How to Regrout Ceramic Bathroom Tile How to Regrout Ceramic Bathroom Tile

What You'll Need
Grout saw
Bag of grout
Grout float
5-gallon bucket
Water
Sponges
Rubber gloves
Microfiber towels

When the grout in your tile becomes discolored or stained, sometimes it's necessary to completely remove the old grout and regrout your tile. This process is fairly simple and inexpensive. Follow the steps below and you will have your bathroom or kitchen tile looking fresh and new with little effort.

Remove the Old Grout

A grout saw cleaning out grout from between shower tile.

Do not try to remove the old grout with anything but a grout saw because you will inadvertently cost yourself hundreds of dollars worth of work trying to use other methods. A grout saw can be purchased at a local hardware store for less than $10.

Use the grout saw to "saw" the old grout out of the tile. The saw has a small blade with a carbide edge that will turn the grout to powder. Place the saw into the grout line and saw back and forth. You will need to get a feel for how much pressure to use. Start slowly. You do not want to chip the edge of the tile with the saw. This will take some time to get the hang of it so do not rush this process. Make sure to remove as much grout as possible—at least two-thirds—because you want to ensure that there is enough tile edge for the new grout to adhere to. When you're finished removing the old grout, sweep or vacuum up any grout dust that remains.

Mix New Grout

Every grout product has its own mixing requirements, so read and follow the directions for the grout product you're using. The amount needed for your specific tile will vary depending on the amount of tile to be grouted, the size of the grout lines, and the thickness of the tile. Follow the directions and mix the grout with a bucket of water.

Apply New Grout

A man applying grout on a trowel.

You can use your hands or a grout float and scoop some grout out of the bucket and onto the tile and force the grout into the grout lines. If you are doing a wall, start at the bottom of the wall. If you are doing a floor, start at the corner farthest from the door so as to not stress about walking or crawling over your work.

Work in a small area at a time because you do not want the grout to dry before you have the desired finish you want. The grout should be almost flush with the top of the tile. Grout lines should be full but not over-filled. Use the float and run it along the grout lines at a 45-degree angle to smooth it out. "Squeegee" off any excess grout on the tile and return the excess to the bucket of grout. This will make the clean-up process easier.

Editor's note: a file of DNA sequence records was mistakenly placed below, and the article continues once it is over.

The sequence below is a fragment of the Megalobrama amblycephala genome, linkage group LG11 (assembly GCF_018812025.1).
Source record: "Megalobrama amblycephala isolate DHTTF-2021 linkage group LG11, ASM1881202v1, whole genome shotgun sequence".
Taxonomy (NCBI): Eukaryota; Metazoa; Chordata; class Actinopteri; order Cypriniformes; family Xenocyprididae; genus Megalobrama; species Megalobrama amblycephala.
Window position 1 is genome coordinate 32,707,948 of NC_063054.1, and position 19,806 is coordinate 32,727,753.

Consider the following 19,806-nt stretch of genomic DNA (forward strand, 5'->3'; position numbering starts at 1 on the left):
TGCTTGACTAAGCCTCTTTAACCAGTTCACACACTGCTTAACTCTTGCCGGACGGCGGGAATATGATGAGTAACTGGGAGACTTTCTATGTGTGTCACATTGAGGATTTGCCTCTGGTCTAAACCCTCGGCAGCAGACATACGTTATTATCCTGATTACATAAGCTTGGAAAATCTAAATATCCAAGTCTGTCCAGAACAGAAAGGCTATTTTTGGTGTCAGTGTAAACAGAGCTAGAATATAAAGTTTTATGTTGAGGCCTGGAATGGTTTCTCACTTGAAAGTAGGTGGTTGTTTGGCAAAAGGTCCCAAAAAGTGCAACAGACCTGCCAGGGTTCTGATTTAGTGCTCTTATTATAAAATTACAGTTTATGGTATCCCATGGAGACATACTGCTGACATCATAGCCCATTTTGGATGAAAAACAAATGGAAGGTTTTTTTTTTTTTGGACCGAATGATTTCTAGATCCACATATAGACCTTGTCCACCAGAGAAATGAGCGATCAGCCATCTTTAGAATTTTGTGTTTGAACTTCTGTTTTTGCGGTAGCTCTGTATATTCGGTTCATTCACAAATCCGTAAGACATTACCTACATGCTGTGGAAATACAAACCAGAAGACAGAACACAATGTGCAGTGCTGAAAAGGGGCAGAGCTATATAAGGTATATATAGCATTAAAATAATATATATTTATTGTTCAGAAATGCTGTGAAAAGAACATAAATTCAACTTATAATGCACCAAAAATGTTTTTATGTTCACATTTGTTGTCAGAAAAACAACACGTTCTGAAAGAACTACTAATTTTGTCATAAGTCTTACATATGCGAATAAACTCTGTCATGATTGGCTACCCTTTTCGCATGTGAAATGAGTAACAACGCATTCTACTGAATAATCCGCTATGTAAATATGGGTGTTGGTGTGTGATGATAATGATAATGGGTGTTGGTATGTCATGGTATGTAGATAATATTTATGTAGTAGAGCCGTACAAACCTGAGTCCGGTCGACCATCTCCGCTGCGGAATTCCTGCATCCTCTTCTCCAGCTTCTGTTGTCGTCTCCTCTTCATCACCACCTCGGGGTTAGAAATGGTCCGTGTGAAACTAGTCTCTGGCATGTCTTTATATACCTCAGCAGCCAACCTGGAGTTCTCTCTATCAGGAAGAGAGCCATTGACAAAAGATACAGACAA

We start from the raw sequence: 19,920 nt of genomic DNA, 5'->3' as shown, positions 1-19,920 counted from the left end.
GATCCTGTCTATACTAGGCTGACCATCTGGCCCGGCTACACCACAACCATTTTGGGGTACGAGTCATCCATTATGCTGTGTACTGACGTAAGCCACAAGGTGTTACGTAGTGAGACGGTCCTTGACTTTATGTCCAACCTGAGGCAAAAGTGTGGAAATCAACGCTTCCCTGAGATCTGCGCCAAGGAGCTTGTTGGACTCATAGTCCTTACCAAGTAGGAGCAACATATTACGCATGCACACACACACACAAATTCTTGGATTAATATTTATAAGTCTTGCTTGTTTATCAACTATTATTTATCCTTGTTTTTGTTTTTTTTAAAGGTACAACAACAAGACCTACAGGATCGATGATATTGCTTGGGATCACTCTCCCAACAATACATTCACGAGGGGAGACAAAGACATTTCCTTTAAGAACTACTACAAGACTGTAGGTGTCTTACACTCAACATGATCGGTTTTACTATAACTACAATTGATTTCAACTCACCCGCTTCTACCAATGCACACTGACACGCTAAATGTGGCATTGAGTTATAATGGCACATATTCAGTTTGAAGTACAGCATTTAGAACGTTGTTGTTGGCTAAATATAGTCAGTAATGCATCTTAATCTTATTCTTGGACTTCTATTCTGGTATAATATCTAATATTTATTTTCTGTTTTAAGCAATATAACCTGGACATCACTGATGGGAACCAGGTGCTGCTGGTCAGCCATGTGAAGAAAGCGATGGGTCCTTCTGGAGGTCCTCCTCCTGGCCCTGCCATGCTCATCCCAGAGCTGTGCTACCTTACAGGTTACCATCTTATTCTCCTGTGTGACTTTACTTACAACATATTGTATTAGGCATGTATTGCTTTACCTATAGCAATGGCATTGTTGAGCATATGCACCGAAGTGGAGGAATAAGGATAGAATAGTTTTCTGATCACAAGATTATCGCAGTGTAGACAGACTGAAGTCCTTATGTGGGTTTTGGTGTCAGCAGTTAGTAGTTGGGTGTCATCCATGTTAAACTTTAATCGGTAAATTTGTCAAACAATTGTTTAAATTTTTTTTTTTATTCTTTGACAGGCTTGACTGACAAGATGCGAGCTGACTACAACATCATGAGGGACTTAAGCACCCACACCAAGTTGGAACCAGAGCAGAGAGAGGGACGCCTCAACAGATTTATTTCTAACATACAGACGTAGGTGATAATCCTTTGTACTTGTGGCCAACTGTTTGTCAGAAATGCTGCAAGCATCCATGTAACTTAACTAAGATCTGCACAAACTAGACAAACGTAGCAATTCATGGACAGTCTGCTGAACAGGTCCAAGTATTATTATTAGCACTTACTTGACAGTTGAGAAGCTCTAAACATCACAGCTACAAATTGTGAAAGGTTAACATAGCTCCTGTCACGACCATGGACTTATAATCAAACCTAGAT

Repeat this process until you see the first section of grout begin to set up. Grout becomes lighter as it sets. It will also be firm. At this point, you will want to start cleaning the section that is set up. Clean each section as it sets and then rout another section until all tile is grouted.

Cleaning

Wet the sponge and wring it out thoroughly. Too much water in the sponge can weaken the stability of the grout. It can also cause too much of the new grout to be washed out of the lines, and you could wash out the color as well.

Once you have wrung out the sponge, wipe all remaining grout off the tiles. This should be done without scrubbing as if you are cleaning a window or mirror. After you have cleaned off the tiles, wring out the sponge and wipe along the grout line to smooth it out. Now, do not touch your work. Be patient and let the grout set and dry completely.

Remove the Haze

After you grout dries, you will see a haze over the top of the tile. You will want to remove the haze immediately because if you wait a day or so, it will be much more difficult to remove.

Get a fresh bucket of water and a new sponge. Once again, be sure to wring out the sponge thoroughly and wipe down the tile to remove the haze. More than likely, you will have to wipe down the tile several times to remove all the haze completely. This can take some time, but you will want to make sure all the haze is gone. One tip for removing the haze is to use microfiber towels. They are inexpensive and can remove a large portion of the haze in one wipe-down.

Be sure to let the grout set for 24 to 48 hours before you take a shower or allow any water to come in contact with the area you just grouted.

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